Oil well with the pump jack in action. Alberta

Statistics Canada says the country’s merchandise trade deficit narrowed to $4.2 billion in January as higher oil prices helped exports rise faster than imports.

The result followed a revised deficit of $4.8 billion for December compared with an initial reading of a deficit of $4.6 billion for the final month of 2018.

Economists had expected a deficit of $3.5 billion for January, according to Thomson Reuters Eikon.

In a report, Royce Mendes, CIBC director and senior economist, described the narrowing trade deficit as “only modest,” and as a reading that “won’t do anything to inspire hopes for a rebound in the Canadian economy.”

Still, the monthly increase in exports was enough for National Bank to increase its forecast for first-quarter GDP to 0.96% from 0.83%. Statistics Canada said total exports rose 2.9% to $47.6 billion in January, the first increase since July 2018. Excluding energy products, exports rose 1.2% in January.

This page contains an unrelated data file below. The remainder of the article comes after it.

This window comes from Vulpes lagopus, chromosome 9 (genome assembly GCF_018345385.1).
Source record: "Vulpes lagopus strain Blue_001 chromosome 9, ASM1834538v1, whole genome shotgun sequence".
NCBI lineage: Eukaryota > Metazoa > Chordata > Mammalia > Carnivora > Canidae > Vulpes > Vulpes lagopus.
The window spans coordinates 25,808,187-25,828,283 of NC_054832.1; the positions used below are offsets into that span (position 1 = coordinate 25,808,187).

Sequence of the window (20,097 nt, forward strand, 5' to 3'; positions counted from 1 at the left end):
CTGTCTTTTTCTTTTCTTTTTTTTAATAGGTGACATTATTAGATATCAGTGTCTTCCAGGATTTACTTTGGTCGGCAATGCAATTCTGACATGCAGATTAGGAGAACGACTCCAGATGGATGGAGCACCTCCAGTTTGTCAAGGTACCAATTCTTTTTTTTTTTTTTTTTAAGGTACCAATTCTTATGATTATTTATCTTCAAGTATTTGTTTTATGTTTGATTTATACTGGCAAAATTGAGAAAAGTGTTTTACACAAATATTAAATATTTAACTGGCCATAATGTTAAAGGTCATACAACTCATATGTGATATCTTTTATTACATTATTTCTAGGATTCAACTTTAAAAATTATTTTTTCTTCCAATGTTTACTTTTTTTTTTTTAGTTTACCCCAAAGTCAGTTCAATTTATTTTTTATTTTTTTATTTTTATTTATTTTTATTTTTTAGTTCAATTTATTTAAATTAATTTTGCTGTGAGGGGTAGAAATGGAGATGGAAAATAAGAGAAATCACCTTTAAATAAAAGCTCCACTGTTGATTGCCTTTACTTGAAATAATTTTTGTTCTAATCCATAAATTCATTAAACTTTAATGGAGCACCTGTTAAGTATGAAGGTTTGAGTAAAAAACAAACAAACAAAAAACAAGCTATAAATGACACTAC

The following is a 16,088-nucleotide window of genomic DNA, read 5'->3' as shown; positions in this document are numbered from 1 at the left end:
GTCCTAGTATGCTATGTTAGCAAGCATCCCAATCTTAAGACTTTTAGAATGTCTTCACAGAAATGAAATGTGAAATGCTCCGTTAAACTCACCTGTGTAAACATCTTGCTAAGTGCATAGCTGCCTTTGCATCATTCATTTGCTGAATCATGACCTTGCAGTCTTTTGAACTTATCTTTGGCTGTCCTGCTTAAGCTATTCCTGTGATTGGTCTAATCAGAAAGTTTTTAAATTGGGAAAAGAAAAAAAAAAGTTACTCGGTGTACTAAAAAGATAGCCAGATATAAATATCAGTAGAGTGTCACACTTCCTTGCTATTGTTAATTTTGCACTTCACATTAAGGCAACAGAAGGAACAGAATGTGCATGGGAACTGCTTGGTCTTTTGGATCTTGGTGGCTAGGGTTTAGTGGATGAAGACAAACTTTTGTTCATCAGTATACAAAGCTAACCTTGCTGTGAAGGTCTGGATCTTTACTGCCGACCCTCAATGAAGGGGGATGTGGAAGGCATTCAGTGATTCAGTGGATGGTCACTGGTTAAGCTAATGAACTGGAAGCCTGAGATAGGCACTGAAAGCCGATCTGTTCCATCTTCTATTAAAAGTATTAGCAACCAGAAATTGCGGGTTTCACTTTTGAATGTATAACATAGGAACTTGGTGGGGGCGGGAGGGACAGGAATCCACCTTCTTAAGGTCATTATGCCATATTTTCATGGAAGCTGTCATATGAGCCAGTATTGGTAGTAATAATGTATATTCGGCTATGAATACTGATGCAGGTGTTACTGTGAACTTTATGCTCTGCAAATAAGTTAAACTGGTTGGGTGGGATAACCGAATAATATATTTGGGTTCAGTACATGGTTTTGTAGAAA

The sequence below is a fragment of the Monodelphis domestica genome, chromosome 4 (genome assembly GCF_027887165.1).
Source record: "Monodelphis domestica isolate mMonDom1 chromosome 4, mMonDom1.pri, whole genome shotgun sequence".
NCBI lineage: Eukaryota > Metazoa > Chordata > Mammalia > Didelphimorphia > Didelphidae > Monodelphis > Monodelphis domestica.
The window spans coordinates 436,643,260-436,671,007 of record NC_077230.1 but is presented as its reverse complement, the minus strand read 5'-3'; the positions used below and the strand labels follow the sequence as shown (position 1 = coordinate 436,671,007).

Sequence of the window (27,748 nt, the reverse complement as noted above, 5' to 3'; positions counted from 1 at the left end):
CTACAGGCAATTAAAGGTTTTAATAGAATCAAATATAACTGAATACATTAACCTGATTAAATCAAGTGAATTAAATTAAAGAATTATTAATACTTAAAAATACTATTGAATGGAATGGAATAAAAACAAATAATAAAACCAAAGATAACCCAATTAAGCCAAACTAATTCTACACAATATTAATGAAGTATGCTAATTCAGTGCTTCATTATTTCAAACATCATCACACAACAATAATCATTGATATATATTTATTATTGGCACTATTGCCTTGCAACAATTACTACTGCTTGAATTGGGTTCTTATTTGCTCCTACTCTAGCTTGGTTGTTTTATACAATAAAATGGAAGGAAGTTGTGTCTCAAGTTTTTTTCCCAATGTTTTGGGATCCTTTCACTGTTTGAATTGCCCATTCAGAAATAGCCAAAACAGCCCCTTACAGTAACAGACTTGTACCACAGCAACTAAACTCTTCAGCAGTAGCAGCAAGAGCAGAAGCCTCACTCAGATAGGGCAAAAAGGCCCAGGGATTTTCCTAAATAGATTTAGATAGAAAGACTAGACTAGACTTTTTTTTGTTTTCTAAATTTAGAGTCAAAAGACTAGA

Meanwhile, total imports rose 1.5% to a record $51.8 billion in January, boosted by imports of aircraft and other transportation equipment and parts, which rose 52.6% to a record $2.7 billion due to higher imports of airliners from the United States.

Also released today, the payroll survey showed a “substantial” pickup in hiring in January, Mendes said, with non-farm payroll employees increasing by about 71,000 during the month on the back of broad-based gains across categories.

Overall, Mendes said today’s trade deficit and payroll data were a “mixed bag,” indicative of an economy that is “clearly slowing down, but also not on the precipice of a recession given the trends in employment.”

He added that Canada’s persistent trade deficit suggests that the Canadian dollar will likely need to weaken over the medium term.